How to play the slow-growth environment: Pro

Investors may have concerns about the drop in first-quarter gross domestic product, but it isn't necessarily worrying Collins Capital's Dorothy Weaver.

Although the estimate is a reflection of the fact that the U.S. is in a slow-growth environment, investors just have to know where to look for strategic opportunities, she told CNBC's "Power Lunch."

"As much as we would like to see growth kick in, it is going to, I think, continue to be a slow growth environment," said Weaver, who was once the chair of the Federal Reserve Bank in Miami.

Read MoreArt Cashin 'concerned' about second quarter

The U.S. economy shrank at a steeper pace than previously estimated in the first quarter. Gross domestic product fell at a 2.9 percent annualized rate, instead of the 1.0 percent pace the Commerce Department announced last month.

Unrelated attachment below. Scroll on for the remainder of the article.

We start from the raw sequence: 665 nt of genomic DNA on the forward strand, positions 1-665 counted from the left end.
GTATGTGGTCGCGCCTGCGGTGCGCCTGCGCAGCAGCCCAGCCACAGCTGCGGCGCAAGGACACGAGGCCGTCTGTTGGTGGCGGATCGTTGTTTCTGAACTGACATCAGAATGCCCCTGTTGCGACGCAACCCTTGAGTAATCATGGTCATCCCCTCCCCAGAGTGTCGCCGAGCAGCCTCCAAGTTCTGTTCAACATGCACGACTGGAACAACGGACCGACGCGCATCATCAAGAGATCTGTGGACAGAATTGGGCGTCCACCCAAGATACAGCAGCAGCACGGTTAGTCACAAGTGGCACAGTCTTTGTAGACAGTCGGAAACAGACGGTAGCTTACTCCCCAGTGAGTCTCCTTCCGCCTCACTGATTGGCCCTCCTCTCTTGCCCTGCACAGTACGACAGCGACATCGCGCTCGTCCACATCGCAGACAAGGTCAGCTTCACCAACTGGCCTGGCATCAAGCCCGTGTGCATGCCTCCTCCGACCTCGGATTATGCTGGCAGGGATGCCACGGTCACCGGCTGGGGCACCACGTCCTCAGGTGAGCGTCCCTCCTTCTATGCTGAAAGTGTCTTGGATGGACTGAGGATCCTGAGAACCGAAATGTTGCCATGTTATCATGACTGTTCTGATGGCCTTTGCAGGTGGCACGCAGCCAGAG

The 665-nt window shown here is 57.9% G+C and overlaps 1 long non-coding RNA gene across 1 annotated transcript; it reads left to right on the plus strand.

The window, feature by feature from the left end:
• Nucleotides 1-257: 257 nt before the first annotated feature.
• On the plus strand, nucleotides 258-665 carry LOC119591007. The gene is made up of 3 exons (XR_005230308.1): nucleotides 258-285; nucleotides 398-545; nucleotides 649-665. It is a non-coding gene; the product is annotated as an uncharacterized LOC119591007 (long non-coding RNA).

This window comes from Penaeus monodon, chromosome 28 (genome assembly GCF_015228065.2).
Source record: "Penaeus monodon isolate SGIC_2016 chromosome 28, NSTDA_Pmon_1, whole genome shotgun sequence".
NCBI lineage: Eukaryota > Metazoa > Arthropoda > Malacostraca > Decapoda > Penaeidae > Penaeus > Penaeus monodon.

Stuart McClymont | The Image Bank | Getty Images

Deutsche Bank cut its global forecast on Friday, downgrading its estimate for U.S. growth this year to 2.3 percent, from 3.1 percent. Goldman Sachs also cut its U.S. growth forecast for the second quarter on Thursday.

Because the economy is going to continue to grow slowly, Weaver is not looking to call directionality in the markets.

"There can be a little bit of adjustment to the market back and forth, so we're not really counting on market growth to give the return from here," she said.

Read MoreDon't sweat low volatility in this market: Insana

Instead, Weaver is looking for "special opportunities and mispricings" in both longs and shorts that aren't correlated to the market.

She's also looking for a lot more corporate activity.

"We think they are going to have to look at creative ways to create shareholder value … whether its mergers, whether it's spin-offs, whether it's consolidation," Weaver said.

Read MoreMarket's oddest investing ideas put to the test

She noted that while the acquiring company used to see its stock go down and the acquired company saw its stock rise, these days both are seeing shares rise. That's because we're seeing "really accretive mergers that are win-win situations," she said.

By CNBC's Michelle Fox. Reuters contributed to this report.